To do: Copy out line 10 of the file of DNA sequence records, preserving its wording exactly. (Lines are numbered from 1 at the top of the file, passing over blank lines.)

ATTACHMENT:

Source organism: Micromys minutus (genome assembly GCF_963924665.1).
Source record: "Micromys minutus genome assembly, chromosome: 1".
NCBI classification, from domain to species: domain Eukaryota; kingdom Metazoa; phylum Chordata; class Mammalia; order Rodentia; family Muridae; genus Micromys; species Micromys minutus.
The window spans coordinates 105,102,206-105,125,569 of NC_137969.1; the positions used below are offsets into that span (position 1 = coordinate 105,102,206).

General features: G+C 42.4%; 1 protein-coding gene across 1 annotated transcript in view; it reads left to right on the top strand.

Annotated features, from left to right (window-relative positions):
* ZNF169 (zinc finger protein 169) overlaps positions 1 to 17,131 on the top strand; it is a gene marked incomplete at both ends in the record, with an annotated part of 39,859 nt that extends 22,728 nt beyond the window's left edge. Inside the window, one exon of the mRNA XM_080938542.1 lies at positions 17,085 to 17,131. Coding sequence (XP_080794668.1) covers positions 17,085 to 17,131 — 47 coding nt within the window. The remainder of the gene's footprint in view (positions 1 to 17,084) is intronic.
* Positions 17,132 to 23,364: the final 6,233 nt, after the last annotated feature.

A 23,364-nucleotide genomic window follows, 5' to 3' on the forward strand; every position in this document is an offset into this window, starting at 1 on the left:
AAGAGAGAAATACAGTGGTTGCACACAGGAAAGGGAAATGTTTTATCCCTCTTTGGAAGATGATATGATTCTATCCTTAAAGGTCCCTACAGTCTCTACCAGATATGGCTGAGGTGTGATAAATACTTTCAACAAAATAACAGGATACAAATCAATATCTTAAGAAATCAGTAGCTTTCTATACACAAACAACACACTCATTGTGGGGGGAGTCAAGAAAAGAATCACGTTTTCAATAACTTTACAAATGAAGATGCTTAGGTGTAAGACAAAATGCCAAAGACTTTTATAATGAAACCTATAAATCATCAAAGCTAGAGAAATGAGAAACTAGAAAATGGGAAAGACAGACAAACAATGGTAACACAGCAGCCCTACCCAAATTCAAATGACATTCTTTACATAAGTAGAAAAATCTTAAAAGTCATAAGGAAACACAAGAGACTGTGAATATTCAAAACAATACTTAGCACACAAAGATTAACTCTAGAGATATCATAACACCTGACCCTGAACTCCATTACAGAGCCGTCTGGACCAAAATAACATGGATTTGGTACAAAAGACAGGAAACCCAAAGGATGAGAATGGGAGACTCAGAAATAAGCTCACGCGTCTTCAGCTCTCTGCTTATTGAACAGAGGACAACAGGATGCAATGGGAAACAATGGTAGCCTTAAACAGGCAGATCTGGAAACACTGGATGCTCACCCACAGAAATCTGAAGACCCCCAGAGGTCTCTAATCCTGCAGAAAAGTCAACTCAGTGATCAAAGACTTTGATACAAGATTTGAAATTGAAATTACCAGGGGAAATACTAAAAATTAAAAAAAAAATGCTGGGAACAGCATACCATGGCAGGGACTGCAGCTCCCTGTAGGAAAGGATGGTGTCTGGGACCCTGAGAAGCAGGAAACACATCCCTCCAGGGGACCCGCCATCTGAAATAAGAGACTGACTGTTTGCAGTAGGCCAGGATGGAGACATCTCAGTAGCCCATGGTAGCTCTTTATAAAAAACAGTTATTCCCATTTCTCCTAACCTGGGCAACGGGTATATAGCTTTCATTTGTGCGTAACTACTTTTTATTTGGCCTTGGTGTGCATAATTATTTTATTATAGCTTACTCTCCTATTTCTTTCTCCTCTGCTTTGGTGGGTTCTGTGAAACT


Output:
AAGAGAGAAATACAGTGGTTGCACACAGGAAAGGGAAATGTTTTATCCCTCTTTGGAAGATGATATGATTCTATCCTTAAAGGTCCCTACAGTCTCTACCAGATATGGCTGAGGTGTGATAAATACTTTCAACAAAATAACAGGATACAAATCAATATCTTAAGAAATCAGTAGCTTTCTATACACAAACAACACACTCATTGTGGGGGGAGTCAAGAAAAGAATCACGTTTTCAATAACTTTACAAATGAAGATGCTTAGGTGTAAGACAAAATGCCAAAGACTTTTATAATGAAACCTATAAATCATCAAAGCTAGAGAAATGAGAAACTAGAAAATGGGAAAGACAGACAAACAATGGTAACACAGCAGCCCTACCCAAATTCAAATGACATTCTTTACATAAGTAGAAAAATCTTAAAAGTCATAAGGAAACACAAGAGACTGTGAATATTCAAAACAATACTTAGCACACAAAGATTAACTCTAGAGATATCATAACACCTGACCCTGAACTCCATTACAGAGCCGTCTGGACCAAAATAACATGGATTTGGTACAAAAGACAGGAAACCCAAAGGATGAGAATGGGAGACTCAGAAATAAGCTCACGCGTCTTCAGCTCTCTGCTTATTGAACAGAGGACAACAGGATGCAATGGGAAACAATGGTAGCCTTAAACAGGCAGATCTGGAAACACTGGATGCTCACCCACAGAAATCTGAAGACCCCCAGAGGTCTCTAATCCTGCAGAAAAGTCAACTCAGTGATCAAAGACTTTGATACAAGATTTGAAATTGAAATTACCAGGGGAAATACTAAAAATTAAAAAAAAAATGCTGGGAACAGCATACCATGGCAGGGACTGCAGCTCCCTGTAGGAAAGGATGGTGTCTGGGACCCTGAGAAGCAGGAAACACATCCCTCCAGGGGACCCGCCATCTGAAATAAGAGACTGACTGTTTGCAGTAGGCCAGGATGGAGACATCTCAGTAGCCCATGGTAGCTCTTTATAAAAAACAGTTATTCCCATTTCTCCTAACCTGGGCAACGGGTATATAGCTTTCATTTGTGCGTAACTACTTTTTATTTGGCCTTGGTGTGCATAATTATTTTATTATAGCTTACTCTCCTATTTCTTTCTCCTCTGCTTTGGTGGGTTCTGTGAAACT